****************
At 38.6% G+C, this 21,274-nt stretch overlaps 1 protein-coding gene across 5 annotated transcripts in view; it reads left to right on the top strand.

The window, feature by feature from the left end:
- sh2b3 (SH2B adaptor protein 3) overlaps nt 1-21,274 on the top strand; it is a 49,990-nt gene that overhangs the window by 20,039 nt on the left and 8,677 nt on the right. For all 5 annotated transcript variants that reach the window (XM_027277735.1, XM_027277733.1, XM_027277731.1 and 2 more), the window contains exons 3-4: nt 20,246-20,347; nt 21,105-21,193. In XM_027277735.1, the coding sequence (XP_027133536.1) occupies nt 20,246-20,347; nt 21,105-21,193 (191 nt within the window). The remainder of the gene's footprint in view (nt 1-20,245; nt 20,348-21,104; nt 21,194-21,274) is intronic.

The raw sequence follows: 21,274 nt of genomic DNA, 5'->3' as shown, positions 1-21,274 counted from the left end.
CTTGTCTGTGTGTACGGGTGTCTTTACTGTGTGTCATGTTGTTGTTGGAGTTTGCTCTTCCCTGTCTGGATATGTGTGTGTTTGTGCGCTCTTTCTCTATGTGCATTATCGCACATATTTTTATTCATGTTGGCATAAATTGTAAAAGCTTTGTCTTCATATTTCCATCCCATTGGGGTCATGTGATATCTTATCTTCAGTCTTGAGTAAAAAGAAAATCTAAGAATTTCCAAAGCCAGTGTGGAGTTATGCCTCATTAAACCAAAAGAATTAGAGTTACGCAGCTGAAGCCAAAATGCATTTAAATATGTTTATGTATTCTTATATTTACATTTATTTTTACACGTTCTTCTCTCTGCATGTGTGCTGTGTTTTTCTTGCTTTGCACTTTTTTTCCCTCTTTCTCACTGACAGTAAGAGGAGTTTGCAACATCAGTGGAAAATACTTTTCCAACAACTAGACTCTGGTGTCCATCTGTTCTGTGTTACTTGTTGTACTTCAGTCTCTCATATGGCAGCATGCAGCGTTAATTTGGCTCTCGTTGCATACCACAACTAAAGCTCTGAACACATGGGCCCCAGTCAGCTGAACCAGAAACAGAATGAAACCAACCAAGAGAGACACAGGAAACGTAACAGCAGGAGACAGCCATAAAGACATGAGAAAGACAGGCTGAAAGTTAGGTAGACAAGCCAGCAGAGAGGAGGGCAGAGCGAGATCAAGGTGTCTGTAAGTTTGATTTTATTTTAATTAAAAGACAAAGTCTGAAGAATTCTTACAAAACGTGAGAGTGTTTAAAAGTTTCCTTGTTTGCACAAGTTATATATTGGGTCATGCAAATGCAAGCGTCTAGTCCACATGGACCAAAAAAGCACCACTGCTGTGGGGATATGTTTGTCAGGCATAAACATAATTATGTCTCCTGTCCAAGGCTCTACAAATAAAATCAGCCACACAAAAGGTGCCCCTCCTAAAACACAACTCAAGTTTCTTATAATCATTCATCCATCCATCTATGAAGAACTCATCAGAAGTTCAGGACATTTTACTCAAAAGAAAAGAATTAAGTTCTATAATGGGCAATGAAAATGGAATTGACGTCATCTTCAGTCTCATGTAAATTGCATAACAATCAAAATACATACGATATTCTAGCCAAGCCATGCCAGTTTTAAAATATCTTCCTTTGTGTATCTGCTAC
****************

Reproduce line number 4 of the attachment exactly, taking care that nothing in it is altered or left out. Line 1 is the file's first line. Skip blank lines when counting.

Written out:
The raw sequence follows: 21,274 nt of genomic DNA, 5'->3' as shown, positions 1-21,274 counted from the left end.